The J-10B, distinguished by a diverters supersonic inlet, offers several improvements over the J-10A. These include an infrared search and track sensor, glass cockpit avionics, and a passive electronically scanned array radar. The J-10B was officially unveiled at 2016’s Airshow China, appearing in the static park with the PL-12 beyond-visual-range air-to-air missile. At the 2018 show, a J-10B testbed appeared in the flying display using a WS-10 thrust vector control engine.
The most advanced J-10 variant is the J-10C, which first appeared in a parade in August 2017. While largely identical to the J-10B, it can be distinguished by its slightly different tail, which slopes down from a point – the top of the J-10B’s tail is square. The fighter is equipped with an active electronically scanned array radar and an updated cockpit. It carries a broader array of weapons, including the long-range PL-15 air-to-air missile, which is believed to have a range greater than 107nm (200km).
The J-10 family also has a two-seat trainer variant, the J-10S, a derivative of the original J-10A.
Roderick Lee, research director at the China Aerospace Studies Institute, believes that in a conflict the J-10’s main mission would be air-to-air combat. He notes that photographs of J-10s tend to feature air-to-air munitions more frequently than weapons for ground attack.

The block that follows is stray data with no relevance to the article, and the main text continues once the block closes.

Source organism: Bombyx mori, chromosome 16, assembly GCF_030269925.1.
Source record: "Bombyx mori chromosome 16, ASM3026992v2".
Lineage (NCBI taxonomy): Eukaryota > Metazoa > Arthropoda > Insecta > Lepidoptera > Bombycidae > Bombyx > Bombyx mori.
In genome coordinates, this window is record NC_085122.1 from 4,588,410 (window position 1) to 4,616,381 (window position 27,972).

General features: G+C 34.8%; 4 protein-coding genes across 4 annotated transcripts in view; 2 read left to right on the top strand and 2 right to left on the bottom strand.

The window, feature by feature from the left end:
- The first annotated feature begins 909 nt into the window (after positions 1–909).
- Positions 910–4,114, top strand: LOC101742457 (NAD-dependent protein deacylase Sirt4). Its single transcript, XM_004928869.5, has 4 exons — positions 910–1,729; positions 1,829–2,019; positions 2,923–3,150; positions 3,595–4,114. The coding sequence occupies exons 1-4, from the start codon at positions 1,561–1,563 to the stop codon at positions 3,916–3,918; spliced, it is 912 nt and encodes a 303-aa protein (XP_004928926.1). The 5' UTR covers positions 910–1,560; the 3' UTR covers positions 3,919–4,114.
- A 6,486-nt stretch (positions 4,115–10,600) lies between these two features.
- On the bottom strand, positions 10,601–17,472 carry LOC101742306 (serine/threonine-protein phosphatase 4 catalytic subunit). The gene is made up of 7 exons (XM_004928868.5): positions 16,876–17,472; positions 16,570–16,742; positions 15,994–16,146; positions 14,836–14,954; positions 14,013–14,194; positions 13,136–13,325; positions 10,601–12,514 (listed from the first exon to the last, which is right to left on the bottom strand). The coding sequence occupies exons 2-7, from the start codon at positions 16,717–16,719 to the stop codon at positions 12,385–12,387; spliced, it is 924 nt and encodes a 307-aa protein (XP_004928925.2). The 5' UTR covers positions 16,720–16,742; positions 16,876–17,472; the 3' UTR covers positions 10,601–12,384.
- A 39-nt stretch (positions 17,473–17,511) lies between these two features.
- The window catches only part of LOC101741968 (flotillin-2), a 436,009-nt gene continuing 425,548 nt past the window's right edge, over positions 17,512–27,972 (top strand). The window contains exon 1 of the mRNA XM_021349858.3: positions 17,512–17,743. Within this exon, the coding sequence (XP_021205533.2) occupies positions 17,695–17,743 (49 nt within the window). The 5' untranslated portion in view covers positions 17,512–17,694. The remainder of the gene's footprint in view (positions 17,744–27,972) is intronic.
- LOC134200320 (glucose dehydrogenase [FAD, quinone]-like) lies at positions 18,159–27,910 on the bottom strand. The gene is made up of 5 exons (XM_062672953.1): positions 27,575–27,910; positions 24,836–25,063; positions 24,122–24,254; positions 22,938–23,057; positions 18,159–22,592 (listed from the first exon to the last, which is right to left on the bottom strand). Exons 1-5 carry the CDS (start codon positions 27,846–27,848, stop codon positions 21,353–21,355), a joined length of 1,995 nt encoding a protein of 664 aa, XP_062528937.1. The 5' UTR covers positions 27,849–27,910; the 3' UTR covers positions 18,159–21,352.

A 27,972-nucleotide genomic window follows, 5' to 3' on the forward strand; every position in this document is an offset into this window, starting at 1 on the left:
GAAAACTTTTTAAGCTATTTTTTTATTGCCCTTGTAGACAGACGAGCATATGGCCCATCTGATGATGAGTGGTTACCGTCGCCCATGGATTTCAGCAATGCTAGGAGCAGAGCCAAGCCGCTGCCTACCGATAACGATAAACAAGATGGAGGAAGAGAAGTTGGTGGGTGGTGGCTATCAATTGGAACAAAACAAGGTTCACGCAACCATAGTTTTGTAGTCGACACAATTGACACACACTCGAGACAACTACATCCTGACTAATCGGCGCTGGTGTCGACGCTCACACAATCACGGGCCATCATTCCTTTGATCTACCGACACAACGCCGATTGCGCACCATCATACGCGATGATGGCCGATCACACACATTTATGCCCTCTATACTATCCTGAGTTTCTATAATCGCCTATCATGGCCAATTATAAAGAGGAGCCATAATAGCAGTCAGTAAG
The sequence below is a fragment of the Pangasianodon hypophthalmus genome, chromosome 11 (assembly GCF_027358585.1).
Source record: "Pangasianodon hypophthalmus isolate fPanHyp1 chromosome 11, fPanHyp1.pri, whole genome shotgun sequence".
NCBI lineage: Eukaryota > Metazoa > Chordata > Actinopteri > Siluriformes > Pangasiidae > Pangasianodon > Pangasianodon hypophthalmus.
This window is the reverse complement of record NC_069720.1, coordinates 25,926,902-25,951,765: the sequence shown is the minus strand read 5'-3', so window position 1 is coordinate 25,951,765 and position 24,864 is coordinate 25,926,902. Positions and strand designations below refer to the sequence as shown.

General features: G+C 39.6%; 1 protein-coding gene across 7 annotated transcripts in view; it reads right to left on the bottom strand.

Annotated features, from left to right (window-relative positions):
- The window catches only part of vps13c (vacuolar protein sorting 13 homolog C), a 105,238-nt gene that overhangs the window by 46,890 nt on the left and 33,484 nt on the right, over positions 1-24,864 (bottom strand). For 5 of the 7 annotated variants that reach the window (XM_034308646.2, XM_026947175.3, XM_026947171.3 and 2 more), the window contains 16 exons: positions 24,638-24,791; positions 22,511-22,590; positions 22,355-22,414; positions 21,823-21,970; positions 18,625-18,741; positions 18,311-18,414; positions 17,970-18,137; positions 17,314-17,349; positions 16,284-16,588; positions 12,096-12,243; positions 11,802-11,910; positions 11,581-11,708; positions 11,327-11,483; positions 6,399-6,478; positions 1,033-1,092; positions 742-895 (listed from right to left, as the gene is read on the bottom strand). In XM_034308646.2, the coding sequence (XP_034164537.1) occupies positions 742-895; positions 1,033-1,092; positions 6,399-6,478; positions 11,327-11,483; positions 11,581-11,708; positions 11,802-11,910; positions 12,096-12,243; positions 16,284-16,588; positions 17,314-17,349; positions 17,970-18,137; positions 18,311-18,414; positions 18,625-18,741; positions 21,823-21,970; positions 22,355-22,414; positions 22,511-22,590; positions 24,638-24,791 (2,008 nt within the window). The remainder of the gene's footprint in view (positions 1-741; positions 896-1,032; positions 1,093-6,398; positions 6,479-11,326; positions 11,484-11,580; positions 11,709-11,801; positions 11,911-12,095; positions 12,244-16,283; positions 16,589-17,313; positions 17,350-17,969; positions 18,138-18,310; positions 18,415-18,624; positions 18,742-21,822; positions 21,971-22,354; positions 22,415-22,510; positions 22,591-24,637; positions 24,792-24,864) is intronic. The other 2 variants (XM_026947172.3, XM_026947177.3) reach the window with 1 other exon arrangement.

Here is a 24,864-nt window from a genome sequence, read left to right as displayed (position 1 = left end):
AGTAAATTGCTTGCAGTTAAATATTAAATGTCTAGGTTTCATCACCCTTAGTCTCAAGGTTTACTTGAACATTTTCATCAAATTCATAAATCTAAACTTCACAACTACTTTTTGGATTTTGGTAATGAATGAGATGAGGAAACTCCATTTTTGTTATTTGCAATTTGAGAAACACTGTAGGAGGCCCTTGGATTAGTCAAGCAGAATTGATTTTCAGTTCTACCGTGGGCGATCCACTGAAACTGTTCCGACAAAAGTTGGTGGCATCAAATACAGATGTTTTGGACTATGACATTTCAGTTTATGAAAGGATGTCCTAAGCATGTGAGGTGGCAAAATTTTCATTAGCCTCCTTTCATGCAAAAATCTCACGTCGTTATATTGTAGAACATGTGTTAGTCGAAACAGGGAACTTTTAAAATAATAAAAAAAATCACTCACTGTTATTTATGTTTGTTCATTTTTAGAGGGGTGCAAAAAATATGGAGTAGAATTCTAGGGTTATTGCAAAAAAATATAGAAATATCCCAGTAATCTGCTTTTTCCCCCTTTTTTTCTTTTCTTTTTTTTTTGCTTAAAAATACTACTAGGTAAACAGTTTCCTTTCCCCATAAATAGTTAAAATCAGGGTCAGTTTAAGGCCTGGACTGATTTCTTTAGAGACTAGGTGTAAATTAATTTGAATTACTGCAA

Like Rupprecht, he believes the advent of the WS-10 powered J-10C is a significant development.
“The development of turbofan and turbojet engines is a national-level technological development priority,” he says.
“The appearance of a WS-10 on a J-10C as opposed to an AL-31 is a major public milestone for that development effort. That being said, it does not necessarily indicate that the WS-10 performs ‘just as good as an AL-31’, either in terms of thrust, flight hours, or any other technical performance metric. The PLAAF may have been willing to sacrifice something, such as lower flight hours before needing an overhaul, in favour of having a domestic engine, although I doubt there was any substantive sacrifice in-flight performance.”
He also notes that a fully indigenous engine should simplify logistics and support.
While the J-10 is a key aircraft for the PLAAF, it has yet to secure overseas sales. Since the 2000s there have been rumours that Pakistan will obtain the J-10, but Islamabad is clearly more focused on advancing its Chengdu/Pakistan Aeronautical Complex JF-17 capability. In April, unsourced reports suggested that Iran might be interested in acquiring J-10s to upgrade its ramshackle air force, supposedly offering a barter deal involving oil or natural gas.
Irrespective of whether international sales emerge, the J-10 will be a key fighter in Chinese service through the 2020s, adding force numbers and supporting larger types such as the J-16 and J-20. The arrival of WS-10-powered J-10Cs in operational units marks a critical inflexion point in the programme’s development, as well as the growing maturity and confidence of China’s aerospace sector.